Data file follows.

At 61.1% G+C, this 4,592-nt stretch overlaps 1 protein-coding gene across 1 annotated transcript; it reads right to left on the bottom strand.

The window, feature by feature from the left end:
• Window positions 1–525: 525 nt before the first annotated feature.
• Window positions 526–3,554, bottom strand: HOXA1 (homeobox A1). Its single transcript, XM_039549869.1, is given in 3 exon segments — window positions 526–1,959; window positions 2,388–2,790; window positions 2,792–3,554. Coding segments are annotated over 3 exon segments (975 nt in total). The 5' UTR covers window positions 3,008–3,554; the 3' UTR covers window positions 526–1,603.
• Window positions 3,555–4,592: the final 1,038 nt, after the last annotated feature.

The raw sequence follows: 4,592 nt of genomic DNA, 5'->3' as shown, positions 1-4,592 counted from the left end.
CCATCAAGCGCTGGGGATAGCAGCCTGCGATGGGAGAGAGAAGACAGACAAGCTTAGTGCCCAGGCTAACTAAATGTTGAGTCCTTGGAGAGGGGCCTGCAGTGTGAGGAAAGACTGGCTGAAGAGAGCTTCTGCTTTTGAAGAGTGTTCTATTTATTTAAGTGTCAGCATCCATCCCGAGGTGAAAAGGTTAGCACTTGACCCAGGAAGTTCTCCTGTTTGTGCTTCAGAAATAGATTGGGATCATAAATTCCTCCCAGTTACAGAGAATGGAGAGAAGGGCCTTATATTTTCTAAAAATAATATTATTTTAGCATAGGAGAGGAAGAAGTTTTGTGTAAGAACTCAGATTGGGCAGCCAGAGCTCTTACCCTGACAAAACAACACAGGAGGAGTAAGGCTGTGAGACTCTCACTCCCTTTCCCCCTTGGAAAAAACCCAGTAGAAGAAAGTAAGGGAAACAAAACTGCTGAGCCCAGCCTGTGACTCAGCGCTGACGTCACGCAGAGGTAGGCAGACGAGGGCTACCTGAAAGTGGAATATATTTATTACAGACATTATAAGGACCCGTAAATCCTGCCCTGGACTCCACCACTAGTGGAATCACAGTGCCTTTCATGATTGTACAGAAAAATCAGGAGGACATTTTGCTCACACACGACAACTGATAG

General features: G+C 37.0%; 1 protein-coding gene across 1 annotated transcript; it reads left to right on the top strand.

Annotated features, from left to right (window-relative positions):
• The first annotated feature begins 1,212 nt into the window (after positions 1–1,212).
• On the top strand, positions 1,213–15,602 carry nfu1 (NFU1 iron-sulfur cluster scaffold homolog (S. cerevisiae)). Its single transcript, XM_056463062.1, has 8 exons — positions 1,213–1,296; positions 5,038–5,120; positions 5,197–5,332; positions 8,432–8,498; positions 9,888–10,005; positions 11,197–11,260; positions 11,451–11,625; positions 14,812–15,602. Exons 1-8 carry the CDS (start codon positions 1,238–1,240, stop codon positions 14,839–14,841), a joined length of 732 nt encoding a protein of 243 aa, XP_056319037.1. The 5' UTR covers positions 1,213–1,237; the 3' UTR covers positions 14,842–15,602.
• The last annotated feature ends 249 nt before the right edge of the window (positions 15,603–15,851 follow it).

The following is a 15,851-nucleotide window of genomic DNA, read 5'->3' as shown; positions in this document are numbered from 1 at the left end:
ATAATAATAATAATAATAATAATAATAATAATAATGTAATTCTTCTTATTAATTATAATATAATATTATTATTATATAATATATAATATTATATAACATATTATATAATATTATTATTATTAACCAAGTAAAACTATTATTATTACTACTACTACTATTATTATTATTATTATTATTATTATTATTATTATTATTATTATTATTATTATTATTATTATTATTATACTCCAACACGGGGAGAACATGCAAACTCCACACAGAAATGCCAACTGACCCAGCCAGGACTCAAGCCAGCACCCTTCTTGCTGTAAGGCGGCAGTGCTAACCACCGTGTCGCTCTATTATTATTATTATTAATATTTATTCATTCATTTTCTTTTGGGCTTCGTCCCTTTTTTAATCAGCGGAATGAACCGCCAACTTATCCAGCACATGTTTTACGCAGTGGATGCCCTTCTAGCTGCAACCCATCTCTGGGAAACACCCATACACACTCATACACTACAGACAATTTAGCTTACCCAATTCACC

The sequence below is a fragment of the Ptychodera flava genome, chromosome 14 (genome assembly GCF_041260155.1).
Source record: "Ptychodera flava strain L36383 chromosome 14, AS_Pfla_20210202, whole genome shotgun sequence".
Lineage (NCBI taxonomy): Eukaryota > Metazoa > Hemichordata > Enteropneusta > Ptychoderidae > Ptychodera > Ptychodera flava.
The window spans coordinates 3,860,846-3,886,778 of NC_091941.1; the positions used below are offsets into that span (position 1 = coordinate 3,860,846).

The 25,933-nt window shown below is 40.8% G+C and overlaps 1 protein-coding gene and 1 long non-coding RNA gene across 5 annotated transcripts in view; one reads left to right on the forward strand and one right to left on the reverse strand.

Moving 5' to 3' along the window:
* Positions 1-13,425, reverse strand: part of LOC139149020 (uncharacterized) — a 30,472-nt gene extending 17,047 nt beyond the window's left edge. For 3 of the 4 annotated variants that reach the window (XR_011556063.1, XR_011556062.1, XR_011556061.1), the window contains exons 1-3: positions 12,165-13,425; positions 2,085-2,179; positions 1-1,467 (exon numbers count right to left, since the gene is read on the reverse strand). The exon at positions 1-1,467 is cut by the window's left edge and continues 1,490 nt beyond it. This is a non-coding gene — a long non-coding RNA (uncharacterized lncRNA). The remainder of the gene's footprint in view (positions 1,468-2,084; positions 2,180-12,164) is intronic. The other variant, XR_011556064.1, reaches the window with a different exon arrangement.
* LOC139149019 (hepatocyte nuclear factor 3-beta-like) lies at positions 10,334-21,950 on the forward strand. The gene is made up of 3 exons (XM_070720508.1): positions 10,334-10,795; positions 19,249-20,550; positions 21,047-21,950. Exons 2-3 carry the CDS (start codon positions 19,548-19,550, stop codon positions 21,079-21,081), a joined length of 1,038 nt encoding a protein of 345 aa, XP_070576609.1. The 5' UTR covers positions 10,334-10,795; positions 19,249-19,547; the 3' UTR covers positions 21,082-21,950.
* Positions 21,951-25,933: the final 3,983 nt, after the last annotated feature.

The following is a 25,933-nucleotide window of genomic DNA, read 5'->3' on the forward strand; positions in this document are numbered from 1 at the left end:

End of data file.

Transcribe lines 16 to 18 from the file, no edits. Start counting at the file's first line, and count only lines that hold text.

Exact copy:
Source record: "Ptychodera flava strain L36383 chromosome 14, AS_Pfla_20210202, whole genome shotgun sequence".
Lineage (NCBI taxonomy): Eukaryota > Metazoa > Hemichordata > Enteropneusta > Ptychoderidae > Ptychodera > Ptychodera flava.
The window spans coordinates 3,860,846-3,886,778 of NC_091941.1; the positions used below are offsets into that span (position 1 = coordinate 3,860,846).